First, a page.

Ultimate Time Sweeper Mahoroba
We just had our New Year holidays over here, and I spent most of my time doing one of two things: 1) following and fretting over the current political situation and 2) catching up on a lot of Leiji Matsumoto manga. In the case of one particular title, Yojigen Tokei (=Four-dimensional Watch), I really didn’t feel I had anything to say or remark so I’ll just pass that one up. Otherwise I’ve taken down notes, raves and rants on each of the works I read and so I’ll be posting on these titles in the coming days. With longer and/or more important series, I’m filing pages under my Alberich’s Dream page in the sidebar, so be sure to check that out if you’re interested. Today’s featured manga series is:
Ultimate Time Sweeper Mahoroba
This is the official translation, read literally it’d be “Ultimate Spacetime Battleship Mahoroba”. This comic book series by L. Matsumoto came out irregularly over a 5 year period (1993-1998). It has since been compiled in two (bunkobon) volumes. Leiji aficionados should know that the Mahoroba is considered one of the 4 most powerful ships in the universe. So what happens in this story?
“Revenge of Earth” is the name of a new state-of-the-art pleasure cruise ship, but its employment has to be the weirdest yet: the ship is a battleground for people and nations that have “issues” with World War II and its conclusion. In short: the War isn’t over, it continues to be waged aboard this ship. The rules stress that not weaponry more advanced than that of WWII be used, but rules are meant to be broken, right? All sorts of weapons are to be found in here.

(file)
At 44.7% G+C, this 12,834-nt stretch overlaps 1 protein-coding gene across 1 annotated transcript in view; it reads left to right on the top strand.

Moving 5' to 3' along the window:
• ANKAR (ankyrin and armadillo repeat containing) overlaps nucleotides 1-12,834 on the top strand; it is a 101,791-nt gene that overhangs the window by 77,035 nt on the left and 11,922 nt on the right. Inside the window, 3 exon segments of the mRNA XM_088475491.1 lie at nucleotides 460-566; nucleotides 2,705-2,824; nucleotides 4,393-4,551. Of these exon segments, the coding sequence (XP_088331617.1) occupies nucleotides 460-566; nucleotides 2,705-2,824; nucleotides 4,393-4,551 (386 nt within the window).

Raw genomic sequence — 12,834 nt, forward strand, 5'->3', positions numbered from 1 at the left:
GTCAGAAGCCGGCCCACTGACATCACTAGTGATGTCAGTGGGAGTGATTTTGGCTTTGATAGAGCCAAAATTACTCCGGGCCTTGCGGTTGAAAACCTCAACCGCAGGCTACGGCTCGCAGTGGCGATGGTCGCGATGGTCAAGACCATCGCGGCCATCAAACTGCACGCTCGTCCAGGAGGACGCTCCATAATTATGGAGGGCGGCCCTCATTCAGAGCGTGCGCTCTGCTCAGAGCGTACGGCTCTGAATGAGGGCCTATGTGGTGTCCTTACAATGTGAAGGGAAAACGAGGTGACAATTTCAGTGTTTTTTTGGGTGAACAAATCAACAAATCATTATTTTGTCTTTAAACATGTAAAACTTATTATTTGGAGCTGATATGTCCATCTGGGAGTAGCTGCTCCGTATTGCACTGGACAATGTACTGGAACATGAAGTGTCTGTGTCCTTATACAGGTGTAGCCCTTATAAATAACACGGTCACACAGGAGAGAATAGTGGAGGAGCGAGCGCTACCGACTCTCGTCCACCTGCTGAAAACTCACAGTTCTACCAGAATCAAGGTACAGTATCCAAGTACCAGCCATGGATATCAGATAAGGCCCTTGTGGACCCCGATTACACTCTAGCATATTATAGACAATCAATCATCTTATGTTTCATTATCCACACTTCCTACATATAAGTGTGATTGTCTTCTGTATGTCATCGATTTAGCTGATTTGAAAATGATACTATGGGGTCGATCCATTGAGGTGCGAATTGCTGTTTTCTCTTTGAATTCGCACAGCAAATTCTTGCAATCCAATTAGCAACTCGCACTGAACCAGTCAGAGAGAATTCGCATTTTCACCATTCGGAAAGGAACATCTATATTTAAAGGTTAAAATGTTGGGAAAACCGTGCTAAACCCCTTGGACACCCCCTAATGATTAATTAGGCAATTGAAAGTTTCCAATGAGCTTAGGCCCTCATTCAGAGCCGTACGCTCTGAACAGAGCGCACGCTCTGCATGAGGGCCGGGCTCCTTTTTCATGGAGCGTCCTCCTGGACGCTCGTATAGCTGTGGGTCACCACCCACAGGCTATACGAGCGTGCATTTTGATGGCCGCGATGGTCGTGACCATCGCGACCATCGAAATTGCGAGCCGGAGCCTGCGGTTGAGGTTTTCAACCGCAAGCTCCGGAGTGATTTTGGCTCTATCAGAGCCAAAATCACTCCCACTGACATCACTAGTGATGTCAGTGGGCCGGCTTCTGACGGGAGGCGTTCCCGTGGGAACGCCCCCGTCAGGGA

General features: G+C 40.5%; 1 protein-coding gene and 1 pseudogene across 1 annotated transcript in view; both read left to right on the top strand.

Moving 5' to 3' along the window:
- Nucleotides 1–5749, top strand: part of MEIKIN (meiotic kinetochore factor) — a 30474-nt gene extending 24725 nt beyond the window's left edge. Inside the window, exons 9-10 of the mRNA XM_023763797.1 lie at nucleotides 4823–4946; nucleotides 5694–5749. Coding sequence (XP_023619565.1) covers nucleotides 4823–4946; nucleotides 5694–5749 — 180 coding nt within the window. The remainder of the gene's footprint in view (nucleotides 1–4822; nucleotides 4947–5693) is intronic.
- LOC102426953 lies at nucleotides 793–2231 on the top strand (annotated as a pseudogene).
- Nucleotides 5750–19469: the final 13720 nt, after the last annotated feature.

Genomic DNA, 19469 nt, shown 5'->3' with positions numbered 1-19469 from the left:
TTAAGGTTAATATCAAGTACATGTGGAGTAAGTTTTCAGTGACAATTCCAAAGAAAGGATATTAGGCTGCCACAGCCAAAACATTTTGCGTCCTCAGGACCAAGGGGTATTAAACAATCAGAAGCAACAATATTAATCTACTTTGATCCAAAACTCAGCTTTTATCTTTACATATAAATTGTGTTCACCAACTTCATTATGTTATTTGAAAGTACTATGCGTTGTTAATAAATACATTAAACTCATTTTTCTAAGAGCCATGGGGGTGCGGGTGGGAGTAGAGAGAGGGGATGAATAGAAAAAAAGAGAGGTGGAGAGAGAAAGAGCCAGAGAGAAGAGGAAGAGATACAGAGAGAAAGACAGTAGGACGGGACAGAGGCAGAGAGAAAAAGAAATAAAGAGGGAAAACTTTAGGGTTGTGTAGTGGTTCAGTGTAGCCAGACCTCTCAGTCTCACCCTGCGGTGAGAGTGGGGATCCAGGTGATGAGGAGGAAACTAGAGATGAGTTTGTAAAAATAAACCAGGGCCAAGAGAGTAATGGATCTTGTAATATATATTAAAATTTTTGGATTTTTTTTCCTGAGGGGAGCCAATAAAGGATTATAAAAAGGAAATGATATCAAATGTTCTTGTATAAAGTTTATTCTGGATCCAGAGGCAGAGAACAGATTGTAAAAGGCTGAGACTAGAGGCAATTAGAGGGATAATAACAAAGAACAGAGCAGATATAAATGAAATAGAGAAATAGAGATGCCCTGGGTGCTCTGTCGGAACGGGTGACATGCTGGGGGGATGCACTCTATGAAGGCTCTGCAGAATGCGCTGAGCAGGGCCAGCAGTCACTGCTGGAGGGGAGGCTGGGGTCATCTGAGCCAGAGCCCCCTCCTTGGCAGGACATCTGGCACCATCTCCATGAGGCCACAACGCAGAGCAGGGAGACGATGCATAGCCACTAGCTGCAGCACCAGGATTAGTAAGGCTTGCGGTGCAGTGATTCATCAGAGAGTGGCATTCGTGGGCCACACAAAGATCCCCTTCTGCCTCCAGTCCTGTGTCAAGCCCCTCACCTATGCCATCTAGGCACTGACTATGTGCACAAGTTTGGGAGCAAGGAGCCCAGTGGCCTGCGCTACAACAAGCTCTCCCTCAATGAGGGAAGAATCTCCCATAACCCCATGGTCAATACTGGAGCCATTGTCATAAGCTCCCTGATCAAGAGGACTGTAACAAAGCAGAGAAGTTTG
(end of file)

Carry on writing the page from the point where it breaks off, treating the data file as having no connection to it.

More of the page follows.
Toshiro Oyama, a photographer and son of a WWII photographer, is contacted by Yo Haguro, the Japanese crew’s secretary. He ends up working on the ship, his job being to record history as it is being made. But before he ever heard of this ship, he had become aware of the existence of another: Battleship Mahoroba. A highly secret project of the Japanese Navy during the war known to only a very few, Nippon’s last battleship escaped the wrath of the Americans in battle and after it [look at what they did to the Nagato!] and is at present…where?
Toshiro soon finds out. The Revenge of Earth is tracked down by the Mahoroba itself, a ghostly ship which appears and disappears at will. The Mahoroba announces that it will destroy the cruise ship because what it’s doing is cruel and useless. Yo Haguro helps Toshiro escape and then goes back into the Revenge in order to make sure none of the main crew escape. This is because in truth Yo works for the Mahoroba! Toshiro takes several pictures of the action as he flees and passes out. He awakens at home, and his landlady hands him a letter: a thank you note signed Mahoroba.
After the incident, Toshiro becomes a member of the Mahoroba crew. One of the ship’s many mysteries is the fact that several women on board look exactly like Yo Haguro [I know Leiji’s ladies look alike anyway, but this time it’s actually part of the plot!].
Another mystery is the supership’s connection with the Musashi. The Musashi was a [really real] Yamato-class battleship sunk in Leyte in 1944. In the series, the sunken bodies of Musashi’s crews reside in a hallowed chamber within the Mahoroba, and one of the first scenes where we see the Mahoroba in action is when it warns a vessel in the vicinity of the Musashi wreck not to disturb it…
Besides being the official photographer, Toshiro is also charged with surveillance and given special film to be used with his camera: when some intelligence is received to the effect that impostors are a board the vessel, it is Toshiro that realizes one of the crew, Izumimori, is the chief infiltrator. He takes her photo and she is blinded, though she somehow escapes to fight another day. There are hints throughout the first volume that the Mahoroba does not consider anyone on Earth as an enemy. When discussing threats, the captain goes so far as to point to the sky…
Japan does have an enemy, named Ire Land (Ire Land, as in the land of angry people, 怒国 in Japanese), a large and powerful group of artificial islands in the South Pacific. This is obviously Leiji’s Nineties version of the Mu Federation, another Pacific island superpower hellbent on terrorizing a weaker Japan, that appeared in his Seventies series Sexaroid.